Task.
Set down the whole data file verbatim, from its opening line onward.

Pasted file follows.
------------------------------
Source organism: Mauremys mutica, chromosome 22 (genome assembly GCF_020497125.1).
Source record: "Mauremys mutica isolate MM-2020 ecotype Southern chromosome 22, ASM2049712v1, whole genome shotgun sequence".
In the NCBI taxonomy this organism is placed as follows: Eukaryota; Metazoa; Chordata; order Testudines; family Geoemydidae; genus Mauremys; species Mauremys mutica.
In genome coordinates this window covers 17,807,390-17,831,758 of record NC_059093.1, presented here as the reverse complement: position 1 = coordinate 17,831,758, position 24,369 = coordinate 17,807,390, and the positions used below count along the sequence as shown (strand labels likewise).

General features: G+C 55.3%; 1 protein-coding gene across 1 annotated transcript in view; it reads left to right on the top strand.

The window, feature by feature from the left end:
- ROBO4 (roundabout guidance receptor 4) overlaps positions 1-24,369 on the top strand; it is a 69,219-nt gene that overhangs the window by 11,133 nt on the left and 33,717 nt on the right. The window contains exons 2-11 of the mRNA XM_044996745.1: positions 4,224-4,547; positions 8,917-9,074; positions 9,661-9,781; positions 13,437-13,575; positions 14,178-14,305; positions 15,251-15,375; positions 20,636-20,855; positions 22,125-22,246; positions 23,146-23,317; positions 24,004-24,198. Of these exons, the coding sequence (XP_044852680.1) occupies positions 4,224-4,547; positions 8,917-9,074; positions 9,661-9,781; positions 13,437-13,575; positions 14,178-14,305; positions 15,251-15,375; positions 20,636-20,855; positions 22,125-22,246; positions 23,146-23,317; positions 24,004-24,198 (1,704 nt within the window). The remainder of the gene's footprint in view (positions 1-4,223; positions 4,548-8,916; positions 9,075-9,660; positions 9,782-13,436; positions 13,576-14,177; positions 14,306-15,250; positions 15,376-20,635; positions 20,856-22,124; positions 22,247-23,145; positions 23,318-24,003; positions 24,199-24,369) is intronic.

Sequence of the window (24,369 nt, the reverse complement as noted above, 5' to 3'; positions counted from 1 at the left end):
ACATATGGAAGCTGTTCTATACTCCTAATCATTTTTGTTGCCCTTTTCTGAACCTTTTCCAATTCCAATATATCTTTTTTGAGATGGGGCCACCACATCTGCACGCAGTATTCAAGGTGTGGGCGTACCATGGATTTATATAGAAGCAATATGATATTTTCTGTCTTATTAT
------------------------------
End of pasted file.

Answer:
Source organism: Mauremys mutica, chromosome 22 (genome assembly GCF_020497125.1).
Source record: "Mauremys mutica isolate MM-2020 ecotype Southern chromosome 22, ASM2049712v1, whole genome shotgun sequence".
In the NCBI taxonomy this organism is placed as follows: Eukaryota; Metazoa; Chordata; order Testudines; family Geoemydidae; genus Mauremys; species Mauremys mutica.
In genome coordinates this window covers 17,807,390-17,831,758 of record NC_059093.1, presented here as the reverse complement: position 1 = coordinate 17,831,758, position 24,369 = coordinate 17,807,390, and the positions used below count along the sequence as shown (strand labels likewise).

General features: G+C 55.3%; 1 protein-coding gene across 1 annotated transcript in view; it reads left to right on the top strand.

The window, feature by feature from the left end:
- ROBO4 (roundabout guidance receptor 4) overlaps positions 1-24,369 on the top strand; it is a 69,219-nt gene that overhangs the window by 11,133 nt on the left and 33,717 nt on the right. The window contains exons 2-11 of the mRNA XM_044996745.1: positions 4,224-4,547; positions 8,917-9,074; positions 9,661-9,781; positions 13,437-13,575; positions 14,178-14,305; positions 15,251-15,375; positions 20,636-20,855; positions 22,125-22,246; positions 23,146-23,317; positions 24,004-24,198. Of these exons, the coding sequence (XP_044852680.1) occupies positions 4,224-4,547; positions 8,917-9,074; positions 9,661-9,781; positions 13,437-13,575; positions 14,178-14,305; positions 15,251-15,375; positions 20,636-20,855; positions 22,125-22,246; positions 23,146-23,317; positions 24,004-24,198 (1,704 nt within the window). The remainder of the gene's footprint in view (positions 1-4,223; positions 4,548-8,916; positions 9,075-9,660; positions 9,782-13,436; positions 13,576-14,177; positions 14,306-15,250; positions 15,376-20,635; positions 20,856-22,124; positions 22,247-23,145; positions 23,318-24,003; positions 24,199-24,369) is intronic.

Sequence of the window (24,369 nt, the reverse complement as noted above, 5' to 3'; positions counted from 1 at the left end):
ACATATGGAAGCTGTTCTATACTCCTAATCATTTTTGTTGCCCTTTTCTGAACCTTTTCCAATTCCAATATATCTTTTTTGAGATGGGGCCACCACATCTGCACGCAGTATTCAAGGTGTGGGCGTACCATGGATTTATATAGAAGCAATATGATATTTTCTGTCTTATTAT